Homeowners Associations Fees, Services & Rules
Home purchases with shared amenities are on the rise these days. Single family homes are still the most popular housing choice, but many buyers are also purchasing in communities with pools, clubhouses and other shared spaces.
When you're buying a house within a planned community, whether it's a development or a condominium, you're going to have a homeowners association. And where there is an HOA there are rules and there are fees.
Here's what to expect from your Homeowners association, before you buy.
What’s a Homeowners Association?
A homeowners association is a group created to establish and maintain the standards of a development or community. An HOA is typically created by a collection of neighbors but can also be established by the real estate developer. The homeowners association enforce agreed upon rules and also maintain common areas in the community or building.
HOA rules can cover such things as sidewalk and home maintenance, how often you mow your lawn, and even what colors you may paint your door.
If you plan to build or change anything on the exterior of your home it will likely need to be approved first by your HOA.
HOA fees are typically associated with upkeep. They’re usually between $200 to $400 a month, but can be as high as $1,000 or more depending on where you move. Pest control, lawn care, pool cleaning, elevator repair and other costs are paid for by your HOA fees.
Typically a homeowners association is governed by a board of directors that will hire contractors and businesses to complete these tasks. The board of directors are chosen by those in the neighborhood or building to represent them and their interests. Before you purchase a home governed by a homeowners association, it's a good idea to talk with as many people as you can within the group to get an idea of their priorities and see if they match with yours.
What to Look for in a Homeowners Association When Purchasing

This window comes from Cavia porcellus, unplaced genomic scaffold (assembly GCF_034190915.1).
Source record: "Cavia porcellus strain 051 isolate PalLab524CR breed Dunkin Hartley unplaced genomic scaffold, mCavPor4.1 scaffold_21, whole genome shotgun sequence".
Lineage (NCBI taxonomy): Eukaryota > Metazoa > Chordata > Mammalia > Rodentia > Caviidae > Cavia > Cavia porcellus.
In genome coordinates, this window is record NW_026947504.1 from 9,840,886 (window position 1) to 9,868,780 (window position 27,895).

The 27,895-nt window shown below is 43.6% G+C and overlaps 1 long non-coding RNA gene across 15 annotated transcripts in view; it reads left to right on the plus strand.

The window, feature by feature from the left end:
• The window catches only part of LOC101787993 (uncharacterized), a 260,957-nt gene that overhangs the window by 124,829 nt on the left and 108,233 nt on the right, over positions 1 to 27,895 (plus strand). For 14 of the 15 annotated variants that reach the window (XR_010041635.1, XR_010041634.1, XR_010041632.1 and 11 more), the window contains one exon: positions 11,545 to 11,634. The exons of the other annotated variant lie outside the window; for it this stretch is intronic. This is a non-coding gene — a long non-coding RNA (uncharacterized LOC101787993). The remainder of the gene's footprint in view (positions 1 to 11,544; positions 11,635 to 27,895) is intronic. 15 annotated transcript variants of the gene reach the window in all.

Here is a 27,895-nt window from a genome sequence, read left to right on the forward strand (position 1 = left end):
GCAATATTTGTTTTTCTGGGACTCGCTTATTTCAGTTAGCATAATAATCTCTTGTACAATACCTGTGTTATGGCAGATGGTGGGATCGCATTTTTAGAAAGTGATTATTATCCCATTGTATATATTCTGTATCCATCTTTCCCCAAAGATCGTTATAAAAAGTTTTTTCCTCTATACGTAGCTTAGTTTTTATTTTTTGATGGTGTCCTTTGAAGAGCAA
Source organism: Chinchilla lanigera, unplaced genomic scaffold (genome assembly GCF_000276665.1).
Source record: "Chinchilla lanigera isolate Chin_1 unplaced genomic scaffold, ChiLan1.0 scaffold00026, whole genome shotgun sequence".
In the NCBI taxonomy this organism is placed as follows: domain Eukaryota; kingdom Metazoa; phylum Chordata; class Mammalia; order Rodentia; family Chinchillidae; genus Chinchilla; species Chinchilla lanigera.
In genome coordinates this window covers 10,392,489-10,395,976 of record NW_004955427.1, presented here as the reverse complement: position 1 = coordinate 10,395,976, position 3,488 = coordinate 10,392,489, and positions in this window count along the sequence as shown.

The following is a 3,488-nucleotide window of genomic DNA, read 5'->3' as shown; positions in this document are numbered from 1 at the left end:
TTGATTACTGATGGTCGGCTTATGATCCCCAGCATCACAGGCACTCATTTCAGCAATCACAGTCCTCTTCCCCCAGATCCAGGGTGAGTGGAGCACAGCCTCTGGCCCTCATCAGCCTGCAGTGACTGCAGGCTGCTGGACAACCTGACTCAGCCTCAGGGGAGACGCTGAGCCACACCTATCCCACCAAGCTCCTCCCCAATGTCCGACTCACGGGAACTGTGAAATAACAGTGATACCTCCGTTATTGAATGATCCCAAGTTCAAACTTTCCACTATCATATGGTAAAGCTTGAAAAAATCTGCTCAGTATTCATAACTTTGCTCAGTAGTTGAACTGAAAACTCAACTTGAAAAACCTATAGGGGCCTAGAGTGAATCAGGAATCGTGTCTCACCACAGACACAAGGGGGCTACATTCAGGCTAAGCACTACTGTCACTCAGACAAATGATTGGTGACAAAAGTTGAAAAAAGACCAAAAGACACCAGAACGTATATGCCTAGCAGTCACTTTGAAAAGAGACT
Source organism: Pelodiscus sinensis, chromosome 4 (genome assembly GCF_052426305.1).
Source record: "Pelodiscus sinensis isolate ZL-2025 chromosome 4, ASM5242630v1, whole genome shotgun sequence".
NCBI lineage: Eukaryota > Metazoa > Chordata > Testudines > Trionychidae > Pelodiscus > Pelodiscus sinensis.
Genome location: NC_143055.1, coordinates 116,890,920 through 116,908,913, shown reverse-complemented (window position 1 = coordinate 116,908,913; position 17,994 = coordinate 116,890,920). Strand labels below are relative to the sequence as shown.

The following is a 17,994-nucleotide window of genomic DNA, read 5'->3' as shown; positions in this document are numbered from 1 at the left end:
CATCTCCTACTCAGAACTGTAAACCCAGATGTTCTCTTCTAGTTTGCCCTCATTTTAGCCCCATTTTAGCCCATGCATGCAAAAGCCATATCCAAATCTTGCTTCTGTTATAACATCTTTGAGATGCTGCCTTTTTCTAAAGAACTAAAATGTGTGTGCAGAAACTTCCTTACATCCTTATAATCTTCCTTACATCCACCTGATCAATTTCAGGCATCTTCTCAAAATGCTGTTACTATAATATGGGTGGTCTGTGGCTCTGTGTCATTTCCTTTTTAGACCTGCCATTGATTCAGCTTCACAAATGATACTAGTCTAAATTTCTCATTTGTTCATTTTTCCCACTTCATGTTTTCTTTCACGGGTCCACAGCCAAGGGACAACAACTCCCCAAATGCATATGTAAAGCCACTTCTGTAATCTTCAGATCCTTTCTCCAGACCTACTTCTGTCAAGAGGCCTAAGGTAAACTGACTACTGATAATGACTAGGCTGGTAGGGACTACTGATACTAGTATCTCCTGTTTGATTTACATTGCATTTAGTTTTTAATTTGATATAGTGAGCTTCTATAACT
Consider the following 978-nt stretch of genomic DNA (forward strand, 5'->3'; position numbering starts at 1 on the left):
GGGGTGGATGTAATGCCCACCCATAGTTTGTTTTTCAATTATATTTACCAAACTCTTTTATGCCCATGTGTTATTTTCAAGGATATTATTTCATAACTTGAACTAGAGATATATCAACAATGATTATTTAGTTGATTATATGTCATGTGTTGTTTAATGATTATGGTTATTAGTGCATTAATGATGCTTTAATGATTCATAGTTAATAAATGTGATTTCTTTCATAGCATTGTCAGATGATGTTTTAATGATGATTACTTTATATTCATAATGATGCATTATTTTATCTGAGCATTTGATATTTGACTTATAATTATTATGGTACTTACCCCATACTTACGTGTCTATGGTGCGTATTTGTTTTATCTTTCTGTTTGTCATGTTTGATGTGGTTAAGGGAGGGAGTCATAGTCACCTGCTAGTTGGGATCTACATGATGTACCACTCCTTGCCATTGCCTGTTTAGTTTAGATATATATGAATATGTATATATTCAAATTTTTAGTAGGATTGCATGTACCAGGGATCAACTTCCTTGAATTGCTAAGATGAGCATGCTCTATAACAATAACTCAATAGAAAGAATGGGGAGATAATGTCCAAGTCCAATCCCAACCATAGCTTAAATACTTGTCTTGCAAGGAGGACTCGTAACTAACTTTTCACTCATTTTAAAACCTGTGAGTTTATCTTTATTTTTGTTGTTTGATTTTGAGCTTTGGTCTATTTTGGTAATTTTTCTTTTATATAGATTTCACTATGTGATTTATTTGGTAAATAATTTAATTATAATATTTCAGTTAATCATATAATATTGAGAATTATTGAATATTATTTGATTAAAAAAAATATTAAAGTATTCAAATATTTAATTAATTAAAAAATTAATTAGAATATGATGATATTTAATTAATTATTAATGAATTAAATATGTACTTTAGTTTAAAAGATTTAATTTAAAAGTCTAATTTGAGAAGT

Laws governing HOAs are going to vary from state to state. The majority of HOAs are established as incorporated non-profit entities. When you buy a new home that is governed by a homeowners association, you agree to follow their rules and they have a legal right to enforce them. It will vary greatly from one HOA to another, but enforcement can be a sternly worded letter or the threat of legal action. For this reason, it's critical to make sure that your values and priorities align with your potential homeowners association.
Want to paint your door blue when everyone else's is red?
Think you can park an extra car in the driveway?
Before you commit…
Ask for a copy of the HOAs rules and bylaws. You may be able to get them from the seller or the sellers agent. If there is a management company you may also contact them. Be careful when looking at homes online. While seller agents are required to disclose the cost of HOAs and any other fees associated with a home purchase, you won't always see them listed on sites like Trulia or Zillow.
Are HOA Fees Affordable?
Obviously your mortgage is only a portion of your expenses when you purchase a house or condo with an HOA.
HOA fees vary broadly and will be determined largely by the services they provide. These fees can be charged monthly, quarterly or annually. Whenever they're collected the bottom line is the’re going to eat into your monthly income.
Taxes, insurance, utilities and other expenses all need to be considered. HOA fees are one more bill you'll need to pay, so make sure that it fits in the budget.
Whatever the HOA fees are, they’re not negotiable.
One more thing…
HOA fees can be increased. Oftentimes with little warning. If your budget would be stretched to its maximum at current HOA fees, how would it fare if the HOA fees increased by $50 or $100? It’s not supposed to happen, but it often does.
What Do HOAs Do with the Fees They Collect?
Before you purchase a home, you'll want to understand who controls the purse strings and where that money goes. Money being collected by an HOA should go towards services vital to the upkeep of the community.
If you go to a showing or an open house take note of the common areas and make sure they're up to the standards of a community that you would like to call home. Have the lawns been mowed recently? Is the pool in great shape? If it's starting to look a little run down this could mean bigger bills down the road. Make sure you ask around. Talk to your real estate agent. Talk to current tenants or homeowners. Gather as much information about the place as possible to avoid any surprises coming your way.
Living with Your Homeowners Association?
Remember that a homeowners association is made up of your neighbors. These people just want what's best for the neighborhood, their building and their community. Making sure that your lifestyle is on par with their community standards is key. If you have kids but there is a prohibition on playground equipment in your backyard, you may want to look elsewhere. On the other hand, if there is a community playground that's well maintained, than it may be the perfect place for you.
Only you know if the community is the right fit for you. But when it comes to one with a homeowners association, it's going to come to more than just the perfect house or condo. HOAs are meant to be advocates for the community. They do a lot of work, but they can be a pain in the butt.
Do your research and make sure they are the right fit for you.